The general teTeX distribution is stored in /usr/local/teTex/share/texmf. Some specialized TeX materials useful for work at Rutgers are available in sudirectories of /math/share/texmf. In particular, the file /math/share/texmf/doc/corrdefs.doc explains the use of the special macros in the file /math/share/texmf/tex/generic/corrdefs.tex, which are used in /math/share/texmf/samples/letform.tex, a ``fill in the blanks'' template which allows you to prepare typeset letters with little knowledge of TeX. A provision is included for mass mailings (same letter, but different addresses) and window envelopes (ideal for writing letters of recommendation).
The file /math/share/texmf/tex/latex/ruthesis.cls is the ru-thesis document style useful in preparing a thesis in LaTeX. Some other useful macros for working in plain TeX can be found in the file /math/share/texmf/tex/generic/mathdefs.tex. The documentation for these macros is in /math/share/texmf/doc/mathdefs.doc.
The system is set up to look for TeX files, first in the directory
/usr/local/teTex/share/texmf, then in the directory
/math/share/texmf, and finally in the subdirectory texmf of
your home directory. Hence, it can be useful to create the subdirectory
texmf and place in it TeX files that you use frequently.
Converting TeX Documents to PDF
Here is a list of commands that, when run in order, will produce a pdf document from the ouput of your TeX file (dvi). The following commands will take a dvi file called file.dvi and create a file called file.pdf in the very same direcrtory.
*Note: This will overwrite previous verions of file.ps and file.pdf in that same directory.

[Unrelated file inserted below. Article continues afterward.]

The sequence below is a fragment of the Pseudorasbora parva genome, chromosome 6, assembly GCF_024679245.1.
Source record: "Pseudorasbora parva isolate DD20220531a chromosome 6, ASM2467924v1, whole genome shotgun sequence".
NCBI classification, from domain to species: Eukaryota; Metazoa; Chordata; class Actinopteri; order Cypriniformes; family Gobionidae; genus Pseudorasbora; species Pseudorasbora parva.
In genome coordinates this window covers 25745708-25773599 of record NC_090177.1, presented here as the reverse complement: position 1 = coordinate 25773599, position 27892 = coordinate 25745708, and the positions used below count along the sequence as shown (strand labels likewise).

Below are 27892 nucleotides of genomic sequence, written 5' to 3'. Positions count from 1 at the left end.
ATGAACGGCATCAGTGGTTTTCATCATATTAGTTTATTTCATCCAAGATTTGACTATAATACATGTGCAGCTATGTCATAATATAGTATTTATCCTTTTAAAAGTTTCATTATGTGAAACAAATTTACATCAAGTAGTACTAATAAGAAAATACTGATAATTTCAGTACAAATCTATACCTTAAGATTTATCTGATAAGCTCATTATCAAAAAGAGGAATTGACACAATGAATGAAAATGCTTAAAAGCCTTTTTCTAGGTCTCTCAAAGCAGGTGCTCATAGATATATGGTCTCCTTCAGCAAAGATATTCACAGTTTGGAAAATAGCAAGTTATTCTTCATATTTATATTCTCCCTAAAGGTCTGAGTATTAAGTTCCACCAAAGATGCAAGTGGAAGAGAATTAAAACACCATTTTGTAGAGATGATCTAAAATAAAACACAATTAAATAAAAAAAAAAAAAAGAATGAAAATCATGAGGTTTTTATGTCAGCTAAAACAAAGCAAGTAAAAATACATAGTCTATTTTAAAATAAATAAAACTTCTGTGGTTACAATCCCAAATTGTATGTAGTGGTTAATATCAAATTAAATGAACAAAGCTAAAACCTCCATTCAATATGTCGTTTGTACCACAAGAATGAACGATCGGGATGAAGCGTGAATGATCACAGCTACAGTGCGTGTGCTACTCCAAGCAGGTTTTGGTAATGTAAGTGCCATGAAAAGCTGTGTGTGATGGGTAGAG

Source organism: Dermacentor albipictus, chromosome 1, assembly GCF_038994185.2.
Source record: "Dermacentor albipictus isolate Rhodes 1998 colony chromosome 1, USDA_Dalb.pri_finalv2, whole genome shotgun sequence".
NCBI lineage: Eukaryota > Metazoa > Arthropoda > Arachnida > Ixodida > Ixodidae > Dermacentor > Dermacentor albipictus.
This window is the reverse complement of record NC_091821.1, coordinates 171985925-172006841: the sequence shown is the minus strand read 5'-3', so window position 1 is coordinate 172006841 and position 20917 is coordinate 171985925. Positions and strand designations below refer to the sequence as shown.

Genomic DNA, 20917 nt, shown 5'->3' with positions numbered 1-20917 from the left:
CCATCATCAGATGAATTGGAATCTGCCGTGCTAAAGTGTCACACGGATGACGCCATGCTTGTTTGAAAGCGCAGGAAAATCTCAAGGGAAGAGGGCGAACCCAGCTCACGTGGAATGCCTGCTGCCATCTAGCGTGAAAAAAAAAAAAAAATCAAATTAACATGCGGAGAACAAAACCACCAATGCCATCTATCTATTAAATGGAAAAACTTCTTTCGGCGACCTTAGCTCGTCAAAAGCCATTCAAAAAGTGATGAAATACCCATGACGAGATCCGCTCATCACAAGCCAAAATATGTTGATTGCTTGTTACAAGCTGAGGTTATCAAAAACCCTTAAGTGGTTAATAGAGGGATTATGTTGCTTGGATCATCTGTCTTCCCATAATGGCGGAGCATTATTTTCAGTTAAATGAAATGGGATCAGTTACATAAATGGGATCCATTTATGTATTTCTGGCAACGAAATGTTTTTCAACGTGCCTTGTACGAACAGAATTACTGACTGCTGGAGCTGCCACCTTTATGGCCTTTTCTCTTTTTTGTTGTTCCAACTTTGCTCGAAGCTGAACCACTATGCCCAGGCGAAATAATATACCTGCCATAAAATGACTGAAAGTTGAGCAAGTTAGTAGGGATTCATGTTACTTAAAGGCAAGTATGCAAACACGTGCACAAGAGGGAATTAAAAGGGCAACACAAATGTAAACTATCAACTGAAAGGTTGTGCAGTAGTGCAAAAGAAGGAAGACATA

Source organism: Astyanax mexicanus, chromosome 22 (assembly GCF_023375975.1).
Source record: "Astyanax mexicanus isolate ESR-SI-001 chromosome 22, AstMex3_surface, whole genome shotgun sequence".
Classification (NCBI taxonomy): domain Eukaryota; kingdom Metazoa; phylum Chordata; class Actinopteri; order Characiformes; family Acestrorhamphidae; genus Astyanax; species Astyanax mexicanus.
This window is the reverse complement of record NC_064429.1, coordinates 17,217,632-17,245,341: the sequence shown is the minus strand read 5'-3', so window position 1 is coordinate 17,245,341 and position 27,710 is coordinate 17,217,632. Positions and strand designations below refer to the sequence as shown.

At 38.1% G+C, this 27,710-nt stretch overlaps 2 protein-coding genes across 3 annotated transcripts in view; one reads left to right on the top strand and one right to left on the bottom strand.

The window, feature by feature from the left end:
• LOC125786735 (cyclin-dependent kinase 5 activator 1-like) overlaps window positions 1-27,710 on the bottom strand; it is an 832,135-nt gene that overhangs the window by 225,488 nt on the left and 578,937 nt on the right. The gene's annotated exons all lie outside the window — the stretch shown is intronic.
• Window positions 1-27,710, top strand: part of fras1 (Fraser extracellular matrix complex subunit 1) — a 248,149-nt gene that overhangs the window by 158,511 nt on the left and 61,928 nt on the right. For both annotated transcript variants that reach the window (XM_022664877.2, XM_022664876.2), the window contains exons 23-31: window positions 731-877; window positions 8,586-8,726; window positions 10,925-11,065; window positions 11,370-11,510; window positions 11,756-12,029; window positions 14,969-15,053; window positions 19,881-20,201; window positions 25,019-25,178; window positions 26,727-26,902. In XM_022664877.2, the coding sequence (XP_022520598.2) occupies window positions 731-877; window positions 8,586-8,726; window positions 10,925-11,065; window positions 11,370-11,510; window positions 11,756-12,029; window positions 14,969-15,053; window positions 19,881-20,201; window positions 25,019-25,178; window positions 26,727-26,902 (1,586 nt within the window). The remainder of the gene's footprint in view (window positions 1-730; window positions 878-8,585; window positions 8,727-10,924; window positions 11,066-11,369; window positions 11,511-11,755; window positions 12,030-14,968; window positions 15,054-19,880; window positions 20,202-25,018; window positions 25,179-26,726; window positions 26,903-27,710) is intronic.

Alternatively, you can use a script similar to tex2pdf, which was written originally by Eric Luhrs for use by the Department. You would run this shell script, once downloaded and made executable, on your TeX file. It will determine, based on the output from UNIX commands, what type of TeX file you have, and attempt to run the appropriate commands to transform your TeX file into a DVI file, the DVI into a PS file, and finally, the PS file into a PDF.
*Note: This will overwrite previous verions of file.ps and file.pdf in that same directory, where file[.tex] is the input.
Printing TeX Documents
You will not be able to print the resulting dvi file directly to the printer
once you have TeX'd the document. The most basic approach to printing would be
to create a ps (or PostScript) version of that file using the command:
which will take the file called file.dvi and convert it to PostScript, storing the result in the file called file.ps. You can then print out the ps file you just created on the commandline using the lpr command as shown here. One additional option is to simply type the command:
which will send the PostScript equivalent of your dvi file directly to the printer.
*Note: This last option does not always function as expected. It is usually easier to create the ps file and print that instead. If you would like to print select pages from your TeX document, the following two options exist.
The command dviselect allows a simple way of printing only a few pages
of a TeX document. For example, the command
creates a dvifile named file2.dvi out of pages 3-5 of the input file file1.dvi. This new file may then be printed in the usual way.
This same function can be accomplished by using the dvips
command. For example, typing
will create a Postscript file file1.ps containing pages 3-5 of the input file file1.dvi. A third possibility is to use dvips to generate the entire document, preview it using ghostview, and then mark the desired pages for printing and select Print marked pages.
If you wish to print your TeX document single-sided instead, the following
command line option can be used:
which will print to the default printer lp29. To print to a differnt printer using this approach, use the following command:
where <printer> is lp29, lp59, lp69, or any other networked printer.